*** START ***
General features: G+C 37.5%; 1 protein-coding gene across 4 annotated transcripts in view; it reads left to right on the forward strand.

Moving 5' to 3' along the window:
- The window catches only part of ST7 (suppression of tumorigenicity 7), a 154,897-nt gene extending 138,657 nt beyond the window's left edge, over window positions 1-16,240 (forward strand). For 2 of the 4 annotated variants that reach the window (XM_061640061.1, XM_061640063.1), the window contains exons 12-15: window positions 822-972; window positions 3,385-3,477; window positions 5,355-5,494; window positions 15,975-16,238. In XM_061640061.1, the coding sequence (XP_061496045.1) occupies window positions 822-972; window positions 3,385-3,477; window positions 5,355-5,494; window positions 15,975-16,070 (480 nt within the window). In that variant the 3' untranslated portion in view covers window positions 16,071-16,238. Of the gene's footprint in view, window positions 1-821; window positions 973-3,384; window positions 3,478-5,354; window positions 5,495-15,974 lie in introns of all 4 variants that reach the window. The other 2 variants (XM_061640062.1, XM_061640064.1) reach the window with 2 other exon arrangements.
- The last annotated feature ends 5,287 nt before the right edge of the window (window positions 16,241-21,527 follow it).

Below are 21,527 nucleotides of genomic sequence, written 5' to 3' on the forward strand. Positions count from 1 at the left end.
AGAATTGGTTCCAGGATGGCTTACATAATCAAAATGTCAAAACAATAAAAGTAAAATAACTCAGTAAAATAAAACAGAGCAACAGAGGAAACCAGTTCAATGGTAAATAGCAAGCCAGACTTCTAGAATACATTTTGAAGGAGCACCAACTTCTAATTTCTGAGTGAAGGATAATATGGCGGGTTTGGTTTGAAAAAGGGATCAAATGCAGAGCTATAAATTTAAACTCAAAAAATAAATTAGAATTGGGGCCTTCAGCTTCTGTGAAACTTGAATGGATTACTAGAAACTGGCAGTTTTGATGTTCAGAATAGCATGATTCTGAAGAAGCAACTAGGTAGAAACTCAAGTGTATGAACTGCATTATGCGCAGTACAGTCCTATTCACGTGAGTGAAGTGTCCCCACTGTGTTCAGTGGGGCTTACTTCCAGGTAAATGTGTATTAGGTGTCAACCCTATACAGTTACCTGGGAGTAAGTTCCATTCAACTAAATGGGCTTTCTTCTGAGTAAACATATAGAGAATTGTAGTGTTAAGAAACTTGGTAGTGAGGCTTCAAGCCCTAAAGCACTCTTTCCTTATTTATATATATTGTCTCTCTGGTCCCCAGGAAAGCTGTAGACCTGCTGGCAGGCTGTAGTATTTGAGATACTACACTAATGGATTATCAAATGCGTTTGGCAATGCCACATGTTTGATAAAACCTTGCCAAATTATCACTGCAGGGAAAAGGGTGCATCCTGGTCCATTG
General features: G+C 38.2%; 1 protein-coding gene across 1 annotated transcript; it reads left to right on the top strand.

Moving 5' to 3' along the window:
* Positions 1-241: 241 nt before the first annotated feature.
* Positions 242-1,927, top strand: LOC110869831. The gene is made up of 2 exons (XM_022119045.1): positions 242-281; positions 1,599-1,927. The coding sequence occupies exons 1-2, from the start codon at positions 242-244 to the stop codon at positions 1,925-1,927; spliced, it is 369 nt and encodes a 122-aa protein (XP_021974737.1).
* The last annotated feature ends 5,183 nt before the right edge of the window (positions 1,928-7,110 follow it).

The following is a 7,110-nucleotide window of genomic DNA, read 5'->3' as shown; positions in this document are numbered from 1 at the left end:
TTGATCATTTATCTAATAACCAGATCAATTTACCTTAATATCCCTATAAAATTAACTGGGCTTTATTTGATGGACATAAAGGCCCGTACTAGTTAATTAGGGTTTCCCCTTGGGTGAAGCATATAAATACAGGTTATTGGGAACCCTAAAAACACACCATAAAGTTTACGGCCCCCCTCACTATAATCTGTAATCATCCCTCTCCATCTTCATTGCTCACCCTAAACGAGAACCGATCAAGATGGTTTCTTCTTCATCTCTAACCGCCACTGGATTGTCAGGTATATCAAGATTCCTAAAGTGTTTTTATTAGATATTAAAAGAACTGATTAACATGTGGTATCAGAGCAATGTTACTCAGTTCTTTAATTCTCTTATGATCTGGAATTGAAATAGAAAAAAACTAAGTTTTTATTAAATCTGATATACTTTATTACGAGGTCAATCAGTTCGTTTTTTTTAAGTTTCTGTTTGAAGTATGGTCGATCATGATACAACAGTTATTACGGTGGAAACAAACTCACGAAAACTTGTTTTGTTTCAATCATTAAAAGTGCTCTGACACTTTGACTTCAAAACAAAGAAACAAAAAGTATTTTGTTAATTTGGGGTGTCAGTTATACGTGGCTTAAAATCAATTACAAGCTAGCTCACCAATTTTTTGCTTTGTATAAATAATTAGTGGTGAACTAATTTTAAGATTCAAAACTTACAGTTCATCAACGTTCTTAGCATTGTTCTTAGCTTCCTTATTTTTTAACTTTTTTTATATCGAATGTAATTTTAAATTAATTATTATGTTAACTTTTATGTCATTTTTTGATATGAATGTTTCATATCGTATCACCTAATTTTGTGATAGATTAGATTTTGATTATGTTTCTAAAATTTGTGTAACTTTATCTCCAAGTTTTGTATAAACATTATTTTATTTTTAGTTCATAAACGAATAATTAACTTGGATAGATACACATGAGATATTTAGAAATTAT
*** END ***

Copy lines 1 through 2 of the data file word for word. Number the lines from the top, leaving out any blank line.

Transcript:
General features: G+C 37.5%; 1 protein-coding gene across 4 annotated transcripts in view; it reads left to right on the forward strand.

Moving 5' to 3' along the window: